Frida Kahlo – Symbolism and Metaphor

Frida Kahlo was a Mexican artist that lived most of her life and physical pain, yet she continued to paint until her death, her artwork records her suffering and experiences as a woman. She was born to a Mexican mother and a German father.

Frida Kahlo
The painting was the first large-scale work done by Kahlo and is considered one of her most notable paintings

As a designer, I love the work of Kahlo as her her self-portraits are loaded with symbolism. While I do not suggest that designers should use their designs as a way to work through the pain and suffering in life as Kahlo did. Kahlo’s work is beneficial to study for a designer as symbolism and metaphor are often critical devices used in visual communication.

“Frida Kahlo’s powerful autobiographical paintings explored the human psyche.”

Frida Kahlo
This painting was painted in 1945 when she was forced fed.

Kahlo, the wife of the mural list Diego Riviera, was, like her husband, considered a cult figure in Mexico. Feminists much admire her for her openness and recording her life as a woman.

Kahlo was born in 1910 and died in 1954. During that time she produced a relatively small body of work – about 150 pictures. Many of these pictures are intensely powerful in a simple, straightforward way. She recorded the uniquely female experience of pregnancy, therapeutic abortion and miscarriage, as well as disappointment in love and the physical pain that she had to endure.

Kahlo was seriously injured at age 15 in a bus accident which one of her feet was broken, her spine fractured in several places and her pelvis smashed by a metal bar which pierced her body. If that is not bad enough before the age of 6 polio had left her with a limp.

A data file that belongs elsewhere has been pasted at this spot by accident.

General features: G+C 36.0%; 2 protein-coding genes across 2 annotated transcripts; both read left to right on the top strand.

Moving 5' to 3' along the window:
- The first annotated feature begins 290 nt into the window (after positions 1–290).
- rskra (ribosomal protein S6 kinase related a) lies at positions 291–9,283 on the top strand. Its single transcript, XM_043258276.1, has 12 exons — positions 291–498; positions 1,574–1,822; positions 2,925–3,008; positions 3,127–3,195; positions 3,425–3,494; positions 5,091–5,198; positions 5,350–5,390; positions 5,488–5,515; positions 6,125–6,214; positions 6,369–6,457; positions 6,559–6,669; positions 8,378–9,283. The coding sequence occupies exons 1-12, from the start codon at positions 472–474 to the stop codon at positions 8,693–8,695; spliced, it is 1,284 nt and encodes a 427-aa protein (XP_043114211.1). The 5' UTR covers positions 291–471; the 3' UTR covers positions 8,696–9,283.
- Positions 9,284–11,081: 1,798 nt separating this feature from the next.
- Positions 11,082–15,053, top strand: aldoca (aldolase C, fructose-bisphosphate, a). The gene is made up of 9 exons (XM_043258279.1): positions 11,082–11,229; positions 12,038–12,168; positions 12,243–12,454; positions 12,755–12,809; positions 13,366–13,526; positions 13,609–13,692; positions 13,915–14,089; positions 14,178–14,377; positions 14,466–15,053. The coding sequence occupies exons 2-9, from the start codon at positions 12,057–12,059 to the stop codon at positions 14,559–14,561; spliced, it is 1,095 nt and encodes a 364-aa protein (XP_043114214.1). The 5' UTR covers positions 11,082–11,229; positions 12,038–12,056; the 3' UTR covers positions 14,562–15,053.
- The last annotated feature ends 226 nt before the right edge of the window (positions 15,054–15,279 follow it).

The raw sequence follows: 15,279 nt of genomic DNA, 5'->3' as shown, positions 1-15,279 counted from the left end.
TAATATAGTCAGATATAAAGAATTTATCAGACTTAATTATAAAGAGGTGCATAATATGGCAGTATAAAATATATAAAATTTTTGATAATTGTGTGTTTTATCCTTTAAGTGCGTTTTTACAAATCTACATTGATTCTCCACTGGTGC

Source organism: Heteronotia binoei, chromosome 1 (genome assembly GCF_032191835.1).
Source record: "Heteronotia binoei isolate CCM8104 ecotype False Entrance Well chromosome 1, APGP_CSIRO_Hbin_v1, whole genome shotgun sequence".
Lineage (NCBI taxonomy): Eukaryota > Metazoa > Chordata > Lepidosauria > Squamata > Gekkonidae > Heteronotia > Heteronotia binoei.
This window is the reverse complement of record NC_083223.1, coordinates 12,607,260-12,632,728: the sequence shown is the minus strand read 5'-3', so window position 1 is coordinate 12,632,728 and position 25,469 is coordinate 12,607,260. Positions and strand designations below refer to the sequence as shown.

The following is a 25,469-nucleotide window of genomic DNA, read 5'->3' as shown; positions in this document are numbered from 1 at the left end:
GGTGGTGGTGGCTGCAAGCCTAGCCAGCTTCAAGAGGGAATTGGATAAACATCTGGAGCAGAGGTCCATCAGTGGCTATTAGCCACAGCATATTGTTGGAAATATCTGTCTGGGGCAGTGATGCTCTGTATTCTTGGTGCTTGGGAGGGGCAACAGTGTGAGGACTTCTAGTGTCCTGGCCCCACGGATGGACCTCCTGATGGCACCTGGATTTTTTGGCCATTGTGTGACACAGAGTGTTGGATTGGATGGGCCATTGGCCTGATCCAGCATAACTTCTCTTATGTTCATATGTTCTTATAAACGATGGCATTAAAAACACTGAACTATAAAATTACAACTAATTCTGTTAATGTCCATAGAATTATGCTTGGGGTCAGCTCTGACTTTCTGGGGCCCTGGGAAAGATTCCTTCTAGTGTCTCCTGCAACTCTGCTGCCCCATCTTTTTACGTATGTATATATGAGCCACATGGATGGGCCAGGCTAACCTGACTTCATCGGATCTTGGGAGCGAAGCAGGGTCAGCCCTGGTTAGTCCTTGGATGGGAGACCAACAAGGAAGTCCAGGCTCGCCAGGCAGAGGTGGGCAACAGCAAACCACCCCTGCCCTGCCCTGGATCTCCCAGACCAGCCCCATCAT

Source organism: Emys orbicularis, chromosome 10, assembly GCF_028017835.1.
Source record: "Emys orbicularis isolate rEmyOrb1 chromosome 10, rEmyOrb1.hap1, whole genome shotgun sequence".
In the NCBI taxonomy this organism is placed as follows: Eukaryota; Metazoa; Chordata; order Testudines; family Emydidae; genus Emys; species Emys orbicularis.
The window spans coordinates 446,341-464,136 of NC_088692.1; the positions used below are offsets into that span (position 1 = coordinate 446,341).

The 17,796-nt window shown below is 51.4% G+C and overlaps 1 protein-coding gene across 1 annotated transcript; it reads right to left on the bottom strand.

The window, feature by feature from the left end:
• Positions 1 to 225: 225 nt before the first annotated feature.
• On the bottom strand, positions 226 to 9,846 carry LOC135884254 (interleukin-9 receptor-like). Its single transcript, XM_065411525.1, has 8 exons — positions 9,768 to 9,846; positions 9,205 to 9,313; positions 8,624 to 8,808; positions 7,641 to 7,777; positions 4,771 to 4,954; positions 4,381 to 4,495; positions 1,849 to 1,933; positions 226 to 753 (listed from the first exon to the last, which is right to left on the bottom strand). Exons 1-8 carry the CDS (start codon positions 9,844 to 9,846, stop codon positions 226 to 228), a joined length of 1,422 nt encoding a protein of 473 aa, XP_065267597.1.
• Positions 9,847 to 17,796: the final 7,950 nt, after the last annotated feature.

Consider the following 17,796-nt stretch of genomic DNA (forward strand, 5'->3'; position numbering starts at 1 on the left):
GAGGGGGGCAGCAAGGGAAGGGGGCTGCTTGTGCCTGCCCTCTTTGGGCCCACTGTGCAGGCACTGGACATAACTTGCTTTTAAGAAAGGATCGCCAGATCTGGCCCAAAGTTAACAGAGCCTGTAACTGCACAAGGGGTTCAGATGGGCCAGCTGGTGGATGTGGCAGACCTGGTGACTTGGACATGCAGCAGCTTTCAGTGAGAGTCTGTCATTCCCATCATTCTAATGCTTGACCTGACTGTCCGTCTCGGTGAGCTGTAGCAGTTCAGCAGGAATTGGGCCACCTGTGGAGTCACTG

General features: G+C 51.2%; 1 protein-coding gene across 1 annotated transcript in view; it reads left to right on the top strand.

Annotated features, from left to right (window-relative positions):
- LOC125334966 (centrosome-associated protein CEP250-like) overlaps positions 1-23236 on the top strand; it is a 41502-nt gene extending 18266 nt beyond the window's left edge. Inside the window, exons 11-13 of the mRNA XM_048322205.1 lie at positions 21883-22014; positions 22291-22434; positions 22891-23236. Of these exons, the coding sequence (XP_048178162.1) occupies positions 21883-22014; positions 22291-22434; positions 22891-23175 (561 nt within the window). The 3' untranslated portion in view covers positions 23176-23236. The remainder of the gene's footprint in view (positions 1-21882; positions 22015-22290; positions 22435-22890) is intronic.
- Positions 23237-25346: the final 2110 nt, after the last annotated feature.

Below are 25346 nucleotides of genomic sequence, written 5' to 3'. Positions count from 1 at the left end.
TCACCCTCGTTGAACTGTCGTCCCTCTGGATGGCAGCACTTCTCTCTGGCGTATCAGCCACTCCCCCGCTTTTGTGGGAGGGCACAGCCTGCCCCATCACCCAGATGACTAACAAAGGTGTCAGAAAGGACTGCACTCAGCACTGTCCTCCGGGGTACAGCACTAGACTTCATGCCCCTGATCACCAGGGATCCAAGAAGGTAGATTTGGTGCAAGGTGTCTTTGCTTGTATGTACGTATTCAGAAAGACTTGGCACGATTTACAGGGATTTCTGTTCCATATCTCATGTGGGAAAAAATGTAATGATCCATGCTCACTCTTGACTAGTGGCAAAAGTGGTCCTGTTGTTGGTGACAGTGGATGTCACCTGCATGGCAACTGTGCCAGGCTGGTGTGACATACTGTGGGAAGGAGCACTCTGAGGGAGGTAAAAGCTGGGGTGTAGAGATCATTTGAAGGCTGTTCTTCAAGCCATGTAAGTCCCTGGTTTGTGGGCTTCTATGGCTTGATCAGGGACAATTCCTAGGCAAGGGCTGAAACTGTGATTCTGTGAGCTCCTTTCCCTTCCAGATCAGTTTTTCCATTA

In the 29 years that remained of her life following the accident, she was to undergo 30 operations and to spend a number of those years in a stormy marriage to Rivera.

Through it all, she was able to paint and, for almost the last decade of her life, to teach. She had an easel rigged to straddle her bed and a mirror on a bedpost for some of the striking self-portraits that she did.

Frida Kahlo
The broken column was painted shortly after Frida had undergone surgery to her spinal column

Much of her work had about it a surrealist quality. Art historians often considered her a Surrealist due to the psychological and existential issues that she dealt with in her art. Although she asserted that she was not a surrealist because she recorded reality, not fantasy.

One such picture shows her lying naked on a blood-soaked bed in Henry Ford Hospital in Detroit, set in a barren landscape with only factories rising in the distance. The picture records an abortion, the lost fetus rising in the middle of the picture attached to a blood vessel. Also, similarly attached are an orchid, a snail, a model of a spinal cord, a pelvis and a factory machine. She was alone and defenceless.

Frida Kahlo
In this painting, Frida depicts herself in Henry Ford Hospital, lying on bed naked with blood and hemorrhage.

“See me. Look at me. Listen to me. I exist.”

Kahlo painted in vibrant, bright colours, rarely using black. Her work was influenced by the Mexican culture with its Indian mystique and obsession with death.

However, she was not a naive or primitive painter, even though her painting shows this influence. She was also influenced by such contemporary figures as Rousseau and Gaugin, who painted lush jungle scenes.

Her paintings were not beautiful in the ordinary sense, Kahlo was striking, somewhat masculine in appearance. Her self-portraits are honest in depicting not the idealised person but the person as she was.

teamSimon is a Sydney based digital designer. He is the Director of a boutique digital design studio, Bailey Street Design located in the vibrant inner west suburb of Newtown.  Simon studied graphic design at Shillington College and specialises in web design for small and medium size businesses.  Simon and his team (Toby the studio dog) are passionate about visual communication in the digital environment

 

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